OURVIEW: Latest black fatalities reveal persistent prejudices

Each week the editorial board reflects on a current issue in Our View. The position taken does not reflect the opinions of everyone on the Hilltop Views staff. This week’s editorial board is composed of Viewpoints Editor Victoria Cavazos and Online Editor-in-Chief Rosemond Crown.

Two more black men were killed by the police last week in the United States. Two more cities were swept up in the chaos that ensued and dozens of articles have been produced by the mass media concerning the minutiae of each case.

Several articles, including more than a couple in the New York Times, claim to have “everything you need to know about the shootings” laid out, with special attention to what each involved party was doing and thinking at the time of the fatal encounters.

There is a wealth of details about the cases and much contention over the evidence presented, but the question of the underlying racial prejudices driving the violence seems to have largely been pushed to the background.

In both Charlotte, N.C. and Tulsa, O.K., where Keith Scott and Terence Crutcher were shot, respectively, the cities’ police forces have tried to defend the results of the shootings by citing the fact that each officer had “reason to believe” that the men they were confronted with were armed.

Although their testimonies may not be incorrect, their emphasis on the descriptions of their victims as plausibly dangerous and armed are not only incomplete, but ignorant.

It’s bad enough that cops kill based on race; it’s worse that they seem to believe they’re colorblind.

The men they were confronted with were black, and an inherent racial bias is, at least in part, is what triggered the shots.

When we try to explain why these tragedies occur, we naturally gravitate toward the observable facts rather than the less visible preconceptions and prejudgments that cause us to commit horrible acts of violence.

It’s hard to admit that the men and women we trust to protect us are the same people who continue to perpetuate violence against minorities.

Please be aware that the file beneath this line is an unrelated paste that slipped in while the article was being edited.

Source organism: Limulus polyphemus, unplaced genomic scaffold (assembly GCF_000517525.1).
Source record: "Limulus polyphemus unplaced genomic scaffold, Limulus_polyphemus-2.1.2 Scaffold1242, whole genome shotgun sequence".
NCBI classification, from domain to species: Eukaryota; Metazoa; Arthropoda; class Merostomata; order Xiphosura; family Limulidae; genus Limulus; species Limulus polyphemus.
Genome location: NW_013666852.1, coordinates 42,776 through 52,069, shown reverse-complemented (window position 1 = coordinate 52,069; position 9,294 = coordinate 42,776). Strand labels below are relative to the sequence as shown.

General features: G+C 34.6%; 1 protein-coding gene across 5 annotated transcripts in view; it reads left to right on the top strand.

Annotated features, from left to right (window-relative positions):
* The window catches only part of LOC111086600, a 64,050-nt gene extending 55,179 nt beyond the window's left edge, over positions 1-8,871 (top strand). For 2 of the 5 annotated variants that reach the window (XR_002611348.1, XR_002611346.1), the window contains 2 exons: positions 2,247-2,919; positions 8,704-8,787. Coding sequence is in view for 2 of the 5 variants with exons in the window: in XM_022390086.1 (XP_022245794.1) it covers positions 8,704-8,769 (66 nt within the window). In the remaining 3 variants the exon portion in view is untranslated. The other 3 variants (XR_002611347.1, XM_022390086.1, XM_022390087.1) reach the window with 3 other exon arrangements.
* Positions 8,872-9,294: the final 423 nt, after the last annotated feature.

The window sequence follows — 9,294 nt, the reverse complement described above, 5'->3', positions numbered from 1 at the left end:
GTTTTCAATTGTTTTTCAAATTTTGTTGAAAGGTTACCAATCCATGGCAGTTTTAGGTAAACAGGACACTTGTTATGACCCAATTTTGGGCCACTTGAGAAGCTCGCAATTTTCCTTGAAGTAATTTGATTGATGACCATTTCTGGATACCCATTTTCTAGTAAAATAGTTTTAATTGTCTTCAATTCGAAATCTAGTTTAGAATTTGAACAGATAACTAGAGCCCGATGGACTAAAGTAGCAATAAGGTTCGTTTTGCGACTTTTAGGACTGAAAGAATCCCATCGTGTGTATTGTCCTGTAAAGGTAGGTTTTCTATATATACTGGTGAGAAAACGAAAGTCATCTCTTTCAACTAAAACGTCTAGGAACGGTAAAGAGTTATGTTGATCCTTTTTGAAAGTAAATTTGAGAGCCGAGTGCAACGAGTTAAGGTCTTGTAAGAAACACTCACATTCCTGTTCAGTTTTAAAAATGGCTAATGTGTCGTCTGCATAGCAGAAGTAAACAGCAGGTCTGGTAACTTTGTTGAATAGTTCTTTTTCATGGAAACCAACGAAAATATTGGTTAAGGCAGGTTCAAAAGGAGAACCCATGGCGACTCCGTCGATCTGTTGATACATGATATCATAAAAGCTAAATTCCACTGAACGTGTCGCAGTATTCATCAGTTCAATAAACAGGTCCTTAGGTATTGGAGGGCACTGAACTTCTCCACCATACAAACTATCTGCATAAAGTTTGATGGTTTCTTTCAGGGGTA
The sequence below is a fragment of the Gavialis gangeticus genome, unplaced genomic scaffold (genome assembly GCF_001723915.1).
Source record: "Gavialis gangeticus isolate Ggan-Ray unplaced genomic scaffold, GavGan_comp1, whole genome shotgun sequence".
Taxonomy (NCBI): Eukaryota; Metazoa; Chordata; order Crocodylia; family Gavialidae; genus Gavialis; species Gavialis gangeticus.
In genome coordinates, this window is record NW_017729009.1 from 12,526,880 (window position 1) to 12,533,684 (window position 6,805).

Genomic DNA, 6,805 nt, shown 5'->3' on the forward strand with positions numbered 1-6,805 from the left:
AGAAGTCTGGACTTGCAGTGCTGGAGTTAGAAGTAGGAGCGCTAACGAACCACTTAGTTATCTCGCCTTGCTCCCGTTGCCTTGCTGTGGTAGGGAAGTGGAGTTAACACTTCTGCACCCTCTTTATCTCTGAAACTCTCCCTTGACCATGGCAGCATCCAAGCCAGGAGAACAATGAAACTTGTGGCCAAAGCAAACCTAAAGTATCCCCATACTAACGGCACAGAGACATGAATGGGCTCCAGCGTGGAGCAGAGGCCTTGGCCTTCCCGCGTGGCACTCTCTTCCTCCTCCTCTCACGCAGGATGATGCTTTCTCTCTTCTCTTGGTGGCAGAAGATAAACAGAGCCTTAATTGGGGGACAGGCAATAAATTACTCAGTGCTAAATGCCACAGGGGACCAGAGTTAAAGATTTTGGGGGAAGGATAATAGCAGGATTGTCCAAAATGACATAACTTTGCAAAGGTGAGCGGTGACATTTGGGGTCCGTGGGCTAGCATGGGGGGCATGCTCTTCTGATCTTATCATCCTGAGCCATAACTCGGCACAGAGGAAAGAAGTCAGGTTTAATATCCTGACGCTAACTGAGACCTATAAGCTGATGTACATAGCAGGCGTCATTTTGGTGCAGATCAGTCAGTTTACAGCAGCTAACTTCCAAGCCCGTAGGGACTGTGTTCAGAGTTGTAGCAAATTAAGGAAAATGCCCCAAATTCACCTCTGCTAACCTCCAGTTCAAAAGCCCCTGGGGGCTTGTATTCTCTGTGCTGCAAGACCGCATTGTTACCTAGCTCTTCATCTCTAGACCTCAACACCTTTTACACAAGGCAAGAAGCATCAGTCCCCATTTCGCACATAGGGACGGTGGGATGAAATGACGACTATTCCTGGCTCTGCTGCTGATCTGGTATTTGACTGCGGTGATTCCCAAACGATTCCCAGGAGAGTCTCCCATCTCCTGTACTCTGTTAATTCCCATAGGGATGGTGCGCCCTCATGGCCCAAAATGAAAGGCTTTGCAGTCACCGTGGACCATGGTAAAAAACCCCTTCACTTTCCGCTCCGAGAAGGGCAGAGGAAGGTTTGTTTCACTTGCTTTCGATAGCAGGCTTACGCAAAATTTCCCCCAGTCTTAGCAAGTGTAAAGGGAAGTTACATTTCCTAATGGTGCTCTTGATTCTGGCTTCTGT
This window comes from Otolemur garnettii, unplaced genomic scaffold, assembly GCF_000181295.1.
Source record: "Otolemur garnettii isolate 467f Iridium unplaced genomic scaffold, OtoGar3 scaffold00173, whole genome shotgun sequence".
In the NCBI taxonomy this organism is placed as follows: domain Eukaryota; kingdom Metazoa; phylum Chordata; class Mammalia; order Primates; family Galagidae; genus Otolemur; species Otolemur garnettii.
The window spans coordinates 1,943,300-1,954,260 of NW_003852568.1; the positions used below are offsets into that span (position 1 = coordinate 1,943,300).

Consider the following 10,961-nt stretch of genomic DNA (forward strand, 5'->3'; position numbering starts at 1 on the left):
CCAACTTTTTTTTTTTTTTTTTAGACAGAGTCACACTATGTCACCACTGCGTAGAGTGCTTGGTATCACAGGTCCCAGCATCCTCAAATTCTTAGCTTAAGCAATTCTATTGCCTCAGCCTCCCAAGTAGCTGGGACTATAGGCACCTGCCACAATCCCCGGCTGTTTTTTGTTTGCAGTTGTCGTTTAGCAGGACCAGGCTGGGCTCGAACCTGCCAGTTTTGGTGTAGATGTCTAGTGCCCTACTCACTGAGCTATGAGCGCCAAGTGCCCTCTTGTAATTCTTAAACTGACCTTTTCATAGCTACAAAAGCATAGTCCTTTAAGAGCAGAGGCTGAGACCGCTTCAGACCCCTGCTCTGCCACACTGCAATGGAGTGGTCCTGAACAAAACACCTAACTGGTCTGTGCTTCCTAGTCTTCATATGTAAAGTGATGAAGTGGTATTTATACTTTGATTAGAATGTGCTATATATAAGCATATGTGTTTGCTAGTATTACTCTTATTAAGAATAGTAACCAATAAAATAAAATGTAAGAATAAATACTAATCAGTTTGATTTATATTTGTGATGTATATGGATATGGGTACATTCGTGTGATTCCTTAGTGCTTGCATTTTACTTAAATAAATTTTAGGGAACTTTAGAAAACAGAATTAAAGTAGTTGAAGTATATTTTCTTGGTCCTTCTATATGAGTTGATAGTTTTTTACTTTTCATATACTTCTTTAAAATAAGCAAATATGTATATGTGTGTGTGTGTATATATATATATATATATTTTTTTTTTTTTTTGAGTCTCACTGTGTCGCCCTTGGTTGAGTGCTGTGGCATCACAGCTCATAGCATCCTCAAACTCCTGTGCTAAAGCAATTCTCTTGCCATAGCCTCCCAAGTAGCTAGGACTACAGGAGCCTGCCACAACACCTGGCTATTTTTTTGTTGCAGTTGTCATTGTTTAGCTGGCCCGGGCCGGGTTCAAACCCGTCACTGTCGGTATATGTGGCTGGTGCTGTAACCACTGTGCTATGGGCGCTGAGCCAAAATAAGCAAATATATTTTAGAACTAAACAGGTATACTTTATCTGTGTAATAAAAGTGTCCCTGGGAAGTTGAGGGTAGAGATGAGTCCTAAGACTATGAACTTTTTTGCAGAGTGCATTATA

But the reality is that these shootings are a product of an underlying hate for the black community that is so difficult to expel because it thrives far beneath the surface of our country’s consciousness.

It doesn’t make sense when innocent black men are shot for no reason.

So we look for a reason, and one always materializes: he was on drugs, he wasn’t heeding the officer’s warning, he seemed like he was grabbing a gun, he was perceived to pose an imminent threat, and on and on.

In a recent article in the New York Times, Kami Chavis, a law professor at Wake Forest University in Winston-Salem, N.C., explained that “even if the officer was mistaken about what [Scott] had in his hand, and yet it was reasonable, it could be deemed a justified shooting.”

A justified shooting.

The problem with much of the media’s commentary on both of these cases has been the obsessive attention to the motives of the police officers, as if killing people in the name of fear is truly justifiable.

Why can’t police officers just admit that they erroneously acted on their instincts and their actions can’t be rationalized?

In 1998, three scientists formed Project Implicit, a nonprofit organization that is devoted to studying the “thoughts and feelings outside of conscious awareness and control.”

They designed a survey called the Implicit Association Test (IAT) to measure the strength of associations between concepts (i.e. black people, white people) and evaluations (i.e good, bad, etc) or stereotypes (i.e athletic, clumsy) according to Project Implicit website and the results of their data-based conclusions “indicate that most Americans have an automatic preference for white over black.”

The results are important because they demonstrate the pervasive nature of unconcious bias; it affects all of us. All of us are responsible for our racist culture.

Everytime we avoid opportunities to acknowledge our own prejudice toward minorities, we are contributing to their oppresion.

Scott and Crutcher were shot because they were black. The officers who shot them reacted how most people naturally would in their position; quickly and irrationally and based on an inherent disposition against people of color.

The conversation we’re having about these tragedies completely misses the point; that America is racist and these incidents wil only get worse the longer we refuse to confront our reality.

Acknowledging our biases is just the first step in treating the deep wounds that racism has inflicted on our society. The solutions lie in taking the responsibility to reverse these, which will take generations.

It starts with ours.